Prior to that World War I, South Carolina was a predominantly rural state, with a Black majority populaltion. The typical S.C. woman in 1916 was Black, and, if she was...
Georgia O’Keeffe: A Woman on Paper
American artist Georgia O’Keeffe (1887-1986) has been called the “Mother of American Modernism,” well-known for her flowing, colorful works of flowers and plants as well as Southwestern landscapes. In November 2014, her painting Jimson Weed, White Flower No. 1 was auctioned for $44.4 million dollars, making it the highest-selling work of art by a female artist. Her journey turns out have distinctly South Carolina roots, explored in CAROLINA STORIES: Georgia O'Keeffe, A Woman on Paper.
In 1915, O’Keeffe accepted a teaching position at Columbia College, wanting to escape New York for a more isolated existence with direct access to nature. It was here that she created a unique series of charcoal drawings, abstract images in black-and-white that were nothing like she had ever done. These drawings were representative of ideas garnered from her walks through the landscape of the college, and were later shown in a major art gallery in New York. This work would be the foundation for her entire career and was pivotal to her development as one of the most significant modern artists of the 20th century.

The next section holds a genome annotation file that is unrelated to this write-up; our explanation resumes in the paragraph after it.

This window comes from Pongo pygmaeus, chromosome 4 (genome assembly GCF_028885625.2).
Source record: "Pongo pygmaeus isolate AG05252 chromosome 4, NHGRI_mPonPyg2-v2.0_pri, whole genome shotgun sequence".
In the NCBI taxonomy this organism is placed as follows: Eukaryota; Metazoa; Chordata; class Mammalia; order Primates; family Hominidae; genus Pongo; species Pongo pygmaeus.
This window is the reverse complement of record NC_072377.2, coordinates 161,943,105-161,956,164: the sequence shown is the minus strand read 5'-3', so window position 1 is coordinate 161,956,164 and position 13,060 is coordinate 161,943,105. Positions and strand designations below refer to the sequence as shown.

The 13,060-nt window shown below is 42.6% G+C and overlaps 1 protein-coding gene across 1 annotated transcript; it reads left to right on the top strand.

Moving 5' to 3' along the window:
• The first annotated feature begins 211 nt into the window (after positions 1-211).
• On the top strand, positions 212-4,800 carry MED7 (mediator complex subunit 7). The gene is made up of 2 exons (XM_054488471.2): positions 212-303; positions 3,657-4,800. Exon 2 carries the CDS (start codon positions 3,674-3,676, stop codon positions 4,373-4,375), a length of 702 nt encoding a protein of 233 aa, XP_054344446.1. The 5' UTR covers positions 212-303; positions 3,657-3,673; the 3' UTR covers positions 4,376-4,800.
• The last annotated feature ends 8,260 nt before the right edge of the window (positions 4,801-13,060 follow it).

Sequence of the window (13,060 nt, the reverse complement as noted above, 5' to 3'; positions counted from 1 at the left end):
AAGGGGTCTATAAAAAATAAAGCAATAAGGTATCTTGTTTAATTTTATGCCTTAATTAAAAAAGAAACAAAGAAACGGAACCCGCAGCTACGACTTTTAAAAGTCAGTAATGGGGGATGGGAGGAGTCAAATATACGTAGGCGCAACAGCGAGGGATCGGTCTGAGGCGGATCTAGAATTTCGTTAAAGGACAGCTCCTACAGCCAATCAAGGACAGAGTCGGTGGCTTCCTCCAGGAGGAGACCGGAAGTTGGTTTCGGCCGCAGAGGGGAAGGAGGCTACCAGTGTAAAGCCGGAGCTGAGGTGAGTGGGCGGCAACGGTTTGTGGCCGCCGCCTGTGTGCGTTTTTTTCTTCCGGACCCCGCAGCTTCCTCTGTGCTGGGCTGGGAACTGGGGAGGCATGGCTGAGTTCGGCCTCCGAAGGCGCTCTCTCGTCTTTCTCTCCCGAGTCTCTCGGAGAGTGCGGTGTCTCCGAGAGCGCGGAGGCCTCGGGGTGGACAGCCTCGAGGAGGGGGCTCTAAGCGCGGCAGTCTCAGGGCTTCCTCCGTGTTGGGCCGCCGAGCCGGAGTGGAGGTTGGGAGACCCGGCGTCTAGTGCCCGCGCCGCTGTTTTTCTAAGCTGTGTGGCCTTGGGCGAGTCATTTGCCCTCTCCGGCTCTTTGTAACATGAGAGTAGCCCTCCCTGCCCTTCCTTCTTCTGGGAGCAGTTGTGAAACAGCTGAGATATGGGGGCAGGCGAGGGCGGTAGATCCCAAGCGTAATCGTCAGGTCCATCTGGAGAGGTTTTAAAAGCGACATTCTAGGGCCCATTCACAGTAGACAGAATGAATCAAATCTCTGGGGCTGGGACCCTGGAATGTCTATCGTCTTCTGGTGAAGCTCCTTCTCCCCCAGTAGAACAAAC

SCETV director Sanford Adams notes “ It's truly one of those gems, one of those little unknown stories, that have a profound effect on how we think about history. It exposes the complex nature of history and its intricate fabric. It’s also a beautiful story about the passion of creativity and the determination of this talented artist to live and work by her own ideals. “
The program follows O’Keeffe’s career through various artistic stages, ending permanently in New Mexico, where she created more realistic paintings with vivid color. These Southwestern paintings are renowned for her depiction of shapes in nature; a technique which she first applied in charcoal in Columbia, S.C.
Scholars who give insight into O’Keeffe’s life and works include Jacqueline Adams, director of the Goodall Gallery at Columbia College; Cody Hartley, director of curatorial Affairs at the Georgia O’Keeffe Museum; Dr. Erika Doss, professor of American Studies at the University of Notre Dame; and Stephen Nevitt, professor of art at Columbia College.
This program was produced in partnership with the Columbia Museum of Art and Columbia College, and commemorates the 100-year anniversary of O’Keeffe’s tenure in Columbia. Support for the program was provided by Suzan and Ed Sellers, Joe and Melissa Blanchard, the Humanities Council SC, the City of Columbia, and Elielson and DeAnne Messias. Sanford Adams is writer/producer/director/editor; Steve Folks is executive producer.